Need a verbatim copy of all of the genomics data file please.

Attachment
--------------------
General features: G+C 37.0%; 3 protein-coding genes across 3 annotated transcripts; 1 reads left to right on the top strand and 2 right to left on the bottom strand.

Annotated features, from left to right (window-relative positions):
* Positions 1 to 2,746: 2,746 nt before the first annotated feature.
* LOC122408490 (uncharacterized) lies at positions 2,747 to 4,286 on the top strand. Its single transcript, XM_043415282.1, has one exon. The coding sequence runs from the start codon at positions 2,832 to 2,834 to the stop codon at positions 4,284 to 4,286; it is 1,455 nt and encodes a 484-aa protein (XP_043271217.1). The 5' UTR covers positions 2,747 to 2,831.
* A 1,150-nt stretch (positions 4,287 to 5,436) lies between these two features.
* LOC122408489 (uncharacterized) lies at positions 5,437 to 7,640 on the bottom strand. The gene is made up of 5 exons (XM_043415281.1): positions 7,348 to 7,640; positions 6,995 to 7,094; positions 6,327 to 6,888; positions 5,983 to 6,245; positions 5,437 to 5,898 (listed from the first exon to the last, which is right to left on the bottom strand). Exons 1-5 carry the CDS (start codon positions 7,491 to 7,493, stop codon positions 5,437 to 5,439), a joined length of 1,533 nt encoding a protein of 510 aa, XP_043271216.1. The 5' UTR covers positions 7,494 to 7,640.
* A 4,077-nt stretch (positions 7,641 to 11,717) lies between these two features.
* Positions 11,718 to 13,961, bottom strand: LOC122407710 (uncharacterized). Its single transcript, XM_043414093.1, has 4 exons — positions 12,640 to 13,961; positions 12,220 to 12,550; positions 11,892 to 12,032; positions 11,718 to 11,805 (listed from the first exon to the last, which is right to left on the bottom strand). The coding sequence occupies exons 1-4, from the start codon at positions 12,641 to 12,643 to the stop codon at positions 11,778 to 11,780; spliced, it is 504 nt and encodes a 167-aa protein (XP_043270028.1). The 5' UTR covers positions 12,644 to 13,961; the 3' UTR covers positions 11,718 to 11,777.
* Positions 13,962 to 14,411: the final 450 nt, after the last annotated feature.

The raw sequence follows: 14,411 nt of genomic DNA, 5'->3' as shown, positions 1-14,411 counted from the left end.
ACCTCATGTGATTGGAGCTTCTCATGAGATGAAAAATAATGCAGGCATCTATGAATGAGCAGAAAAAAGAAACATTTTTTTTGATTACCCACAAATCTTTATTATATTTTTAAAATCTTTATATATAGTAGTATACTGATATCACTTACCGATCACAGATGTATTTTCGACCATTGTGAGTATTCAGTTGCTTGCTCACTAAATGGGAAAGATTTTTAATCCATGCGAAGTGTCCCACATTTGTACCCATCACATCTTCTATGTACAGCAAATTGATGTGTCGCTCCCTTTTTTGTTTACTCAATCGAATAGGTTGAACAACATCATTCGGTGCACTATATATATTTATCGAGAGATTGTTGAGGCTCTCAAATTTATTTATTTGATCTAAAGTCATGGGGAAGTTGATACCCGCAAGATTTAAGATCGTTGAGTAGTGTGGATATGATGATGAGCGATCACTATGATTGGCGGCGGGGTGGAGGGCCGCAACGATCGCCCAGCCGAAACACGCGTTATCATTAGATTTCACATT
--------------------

General features: G+C 37.0%; 3 protein-coding genes across 3 annotated transcripts; 1 reads left to right on the top strand and 2 right to left on the bottom strand.

Annotated features, from left to right (window-relative positions):
* Positions 1 to 2,746: 2,746 nt before the first annotated feature.
* LOC122408490 (uncharacterized) lies at positions 2,747 to 4,286 on the top strand. Its single transcript, XM_043415282.1, has one exon. The coding sequence runs from the start codon at positions 2,832 to 2,834 to the stop codon at positions 4,284 to 4,286; it is 1,455 nt and encodes a 484-aa protein (XP_043271217.1). The 5' UTR covers positions 2,747 to 2,831.
* A 1,150-nt stretch (positions 4,287 to 5,436) lies between these two features.
* LOC122408489 (uncharacterized) lies at positions 5,437 to 7,640 on the bottom strand. The gene is made up of 5 exons (XM_043415281.1): positions 7,348 to 7,640; positions 6,995 to 7,094; positions 6,327 to 6,888; positions 5,983 to 6,245; positions 5,437 to 5,898 (listed from the first exon to the last, which is right to left on the bottom strand). Exons 1-5 carry the CDS (start codon positions 7,491 to 7,493, stop codon positions 5,437 to 5,439), a joined length of 1,533 nt encoding a protein of 510 aa, XP_043271216.1. The 5' UTR covers positions 7,494 to 7,640.
* A 4,077-nt stretch (positions 7,641 to 11,717) lies between these two features.
* Positions 11,718 to 13,961, bottom strand: LOC122407710 (uncharacterized). Its single transcript, XM_043414093.1, has 4 exons — positions 12,640 to 13,961; positions 12,220 to 12,550; positions 11,892 to 12,032; positions 11,718 to 11,805 (listed from the first exon to the last, which is right to left on the bottom strand). The coding sequence occupies exons 1-4, from the start codon at positions 12,641 to 12,643 to the stop codon at positions 11,778 to 11,780; spliced, it is 504 nt and encodes a 167-aa protein (XP_043270028.1). The 5' UTR covers positions 12,644 to 13,961; the 3' UTR covers positions 11,718 to 11,777.
* Positions 13,962 to 14,411: the final 450 nt, after the last annotated feature.

The raw sequence follows: 14,411 nt of genomic DNA, 5'->3' as shown, positions 1-14,411 counted from the left end.
ACCTCATGTGATTGGAGCTTCTCATGAGATGAAAAATAATGCAGGCATCTATGAATGAGCAGAAAAAAGAAACATTTTTTTTGATTACCCACAAATCTTTATTATATTTTTAAAATCTTTATATATAGTAGTATACTGATATCACTTACCGATCACAGATGTATTTTCGACCATTGTGAGTATTCAGTTGCTTGCTCACTAAATGGGAAAGATTTTTAATCCATGCGAAGTGTCCCACATTTGTACCCATCACATCTTCTATGTACAGCAAATTGATGTGTCGCTCCCTTTTTTGTTTACTCAATCGAATAGGTTGAACAACATCATTCGGTGCACTATATATATTTATCGAGAGATTGTTGAGGCTCTCAAATTTATTTATTTGATCTAAAGTCATGGGGAAGTTGATACCCGCAAGATTTAAGATCGTTGAGTAGTGTGGATATGATGATGAGCGATCACTATGATTGGCGGCGGGGTGGAGGGCCGCAACGATCGCCCAGCCGAAACACGCGTTATCATTAGATTTCACATT